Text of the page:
Blue Light, Circadian Vision, and Life after Dark

The master circadian clock, located in the brain’s suprachiasmatic nucleus (SCN), helps us sync to the sun-earth 24-hr cycle, for wakefulness during the day and a good night’s sleep after dark.  Blue light (i.e., ~460-480 nm), detected by the eye’s melanopsin retinal ganglion cells (mRGCs), is one of the SCN’s primary environmental cues.  It tells the SCN to suppress melatonin production, which is exactly what you want during daylight hours.

With nighttime blue light exposure, the mRCGs are sending the right signal at the wrong time.  As a result, we don’t produce melatonin early enough to get a good night’s rest.   With the increased use of electronic screens at night and the replacement of incandescent bulbs and sodium street lamps with “white” fluorescent and LED room lighting, LED streetlamps, and halogen headlights, we are being exposed to much more blue light during nighttime hours than before.

Yes, you can sleep when you’re dead (thank you, Warren Zevon), but there are health risks to consider.  Nocturnal light exposure and melatonin suppression have been correlated with increased incidence of breast cancer in women, as well as other cancers. Besides, life is better when you’re awake for it (and sleep is better when you’re not).

So, I did some digging around to see how I can continue to working into the evening without affecting my sleep quality.  I found many options:

F.lux is a free software application that adjusts your computer monitor settings to gradually reduce the amount of blue light emitted as night falls.  This is my first recommendation.  If nothing else, the sunset-like color palette is very relaxing and I find that I can work longer without eyestrain.  It’s also available for Apple handheld devices, but at the time of this post, they must be jailbroken first.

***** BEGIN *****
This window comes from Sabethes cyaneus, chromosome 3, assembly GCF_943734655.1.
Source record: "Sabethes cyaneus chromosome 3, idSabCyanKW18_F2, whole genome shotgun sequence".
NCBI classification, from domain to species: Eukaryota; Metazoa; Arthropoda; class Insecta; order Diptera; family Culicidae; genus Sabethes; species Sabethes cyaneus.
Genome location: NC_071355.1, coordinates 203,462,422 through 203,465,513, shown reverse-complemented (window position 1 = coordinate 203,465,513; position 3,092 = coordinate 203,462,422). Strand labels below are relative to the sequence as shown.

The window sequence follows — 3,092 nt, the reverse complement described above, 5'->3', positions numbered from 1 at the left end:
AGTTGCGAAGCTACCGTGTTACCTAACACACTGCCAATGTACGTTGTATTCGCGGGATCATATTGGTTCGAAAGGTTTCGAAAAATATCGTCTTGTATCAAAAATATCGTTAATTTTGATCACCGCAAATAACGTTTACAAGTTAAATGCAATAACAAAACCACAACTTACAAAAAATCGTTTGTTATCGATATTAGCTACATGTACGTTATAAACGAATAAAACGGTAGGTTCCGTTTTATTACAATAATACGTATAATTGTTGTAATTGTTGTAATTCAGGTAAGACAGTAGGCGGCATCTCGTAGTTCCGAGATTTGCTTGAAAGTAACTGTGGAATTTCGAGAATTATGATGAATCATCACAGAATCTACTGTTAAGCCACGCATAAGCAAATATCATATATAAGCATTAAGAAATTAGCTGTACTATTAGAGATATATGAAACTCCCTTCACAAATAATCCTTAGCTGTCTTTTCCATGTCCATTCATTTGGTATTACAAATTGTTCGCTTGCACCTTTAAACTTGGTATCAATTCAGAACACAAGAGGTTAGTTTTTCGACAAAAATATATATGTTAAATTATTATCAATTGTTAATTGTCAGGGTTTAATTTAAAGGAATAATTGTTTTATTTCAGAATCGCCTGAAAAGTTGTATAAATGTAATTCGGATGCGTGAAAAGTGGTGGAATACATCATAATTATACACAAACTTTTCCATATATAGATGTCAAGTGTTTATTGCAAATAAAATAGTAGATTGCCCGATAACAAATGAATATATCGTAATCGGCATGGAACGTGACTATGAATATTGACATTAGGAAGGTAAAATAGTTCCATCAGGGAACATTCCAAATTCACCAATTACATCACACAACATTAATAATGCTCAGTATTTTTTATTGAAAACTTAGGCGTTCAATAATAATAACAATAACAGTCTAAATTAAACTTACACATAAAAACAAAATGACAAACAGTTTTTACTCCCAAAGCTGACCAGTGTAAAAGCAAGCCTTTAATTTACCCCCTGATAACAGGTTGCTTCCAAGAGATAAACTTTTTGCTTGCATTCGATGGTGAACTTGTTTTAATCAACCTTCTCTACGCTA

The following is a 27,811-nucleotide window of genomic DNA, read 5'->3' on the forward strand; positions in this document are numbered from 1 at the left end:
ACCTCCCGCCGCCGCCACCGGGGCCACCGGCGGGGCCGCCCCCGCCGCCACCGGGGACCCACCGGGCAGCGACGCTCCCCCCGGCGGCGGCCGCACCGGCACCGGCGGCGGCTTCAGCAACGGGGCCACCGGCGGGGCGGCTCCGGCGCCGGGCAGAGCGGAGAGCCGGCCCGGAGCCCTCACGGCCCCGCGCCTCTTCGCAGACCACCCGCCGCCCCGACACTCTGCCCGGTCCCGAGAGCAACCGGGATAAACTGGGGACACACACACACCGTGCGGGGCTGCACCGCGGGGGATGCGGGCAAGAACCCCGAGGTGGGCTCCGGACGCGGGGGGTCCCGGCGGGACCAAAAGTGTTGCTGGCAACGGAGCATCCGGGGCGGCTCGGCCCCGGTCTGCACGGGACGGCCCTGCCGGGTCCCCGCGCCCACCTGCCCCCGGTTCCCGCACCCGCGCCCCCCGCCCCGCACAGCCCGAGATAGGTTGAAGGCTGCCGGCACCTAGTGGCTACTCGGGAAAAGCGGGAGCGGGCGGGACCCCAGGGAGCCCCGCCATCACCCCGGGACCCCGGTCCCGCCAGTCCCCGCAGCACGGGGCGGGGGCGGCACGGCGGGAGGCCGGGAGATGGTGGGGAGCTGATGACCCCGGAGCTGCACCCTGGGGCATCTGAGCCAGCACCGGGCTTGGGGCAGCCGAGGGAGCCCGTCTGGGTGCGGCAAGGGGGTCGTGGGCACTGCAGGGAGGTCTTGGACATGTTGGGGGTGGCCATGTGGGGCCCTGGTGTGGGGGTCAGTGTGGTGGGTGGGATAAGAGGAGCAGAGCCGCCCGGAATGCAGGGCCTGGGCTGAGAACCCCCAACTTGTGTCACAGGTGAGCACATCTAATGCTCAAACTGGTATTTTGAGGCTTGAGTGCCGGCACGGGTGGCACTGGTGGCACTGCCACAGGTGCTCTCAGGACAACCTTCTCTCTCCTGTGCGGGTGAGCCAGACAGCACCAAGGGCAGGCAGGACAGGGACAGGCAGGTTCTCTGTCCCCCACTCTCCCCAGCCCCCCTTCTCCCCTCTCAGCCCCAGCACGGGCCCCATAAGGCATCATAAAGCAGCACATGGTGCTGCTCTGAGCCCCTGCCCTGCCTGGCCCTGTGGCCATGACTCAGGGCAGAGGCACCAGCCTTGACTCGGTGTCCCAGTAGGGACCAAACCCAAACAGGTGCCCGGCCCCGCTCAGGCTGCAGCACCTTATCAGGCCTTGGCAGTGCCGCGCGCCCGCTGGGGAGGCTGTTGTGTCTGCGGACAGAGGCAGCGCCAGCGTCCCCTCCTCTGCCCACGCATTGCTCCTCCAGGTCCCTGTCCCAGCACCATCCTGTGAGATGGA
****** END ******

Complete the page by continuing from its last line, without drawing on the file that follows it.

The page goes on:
There are also a number of options for low-blue light bulbs, as you might expect.  The “Good Night” LED bulb from Definity Digital was originally developed to help astronauts on the ISS maintain their circadian rhythms.  It’s similar to a warm incandescent in overall color, so it seems like a good option for replacing room lighting, but it’s not the most economical option if you just want to experiment.

For that, I’m using a $5 orange CFL “party bulb” made by Feit Electric (#BPESL 13T/O).  I’ll add the emission spectrum to this post once it’s available.  I think it’s safe to assume that the blue output is very low.  It casts a distinct orange hue.  I wouldn’t recommend it for reading a book, but I think it’s reasonable for working at the computer.  After a few minutes, I don’t notice the color.  In any case, it’s a cheap test to determine whether or not blocking blue light will help you sleep better.

Blue light

I also tried a pair of orange-tinted polycarbonate glasses (Uvex S1933X).  These are basically safety glasses that you would find in a laboratory.  The manufacturer’s transmittance spectrum indicates very good absorption below 540 nm, which makes them suitable for this purpose.  They were favorably reviewed on Amazon by hundreds of users.  However, I found that the lenses weren’t clear enough for reading or watching videos on my iPad, so I’ll save them for UV-curing.

Eye modeling

Spectrum

This just scratches the surface. There are many other options to explore if you want to experiment with blue blocking (try googling “blue” and “melatonin”).  If you’re interested in the physiological side of this, I’d recommend checking out Petteri Teikari’s PhD thesis, which explains in great detail what melanopsin is and how it affects circadian rhythms. It also references several studies that link nighttime light exposure and melatonin suppression to cancer. The F.lux website provides a lot of useful links and you can download their freeware there as well.

Wishing you all a lovely, restful holiday!

Donna

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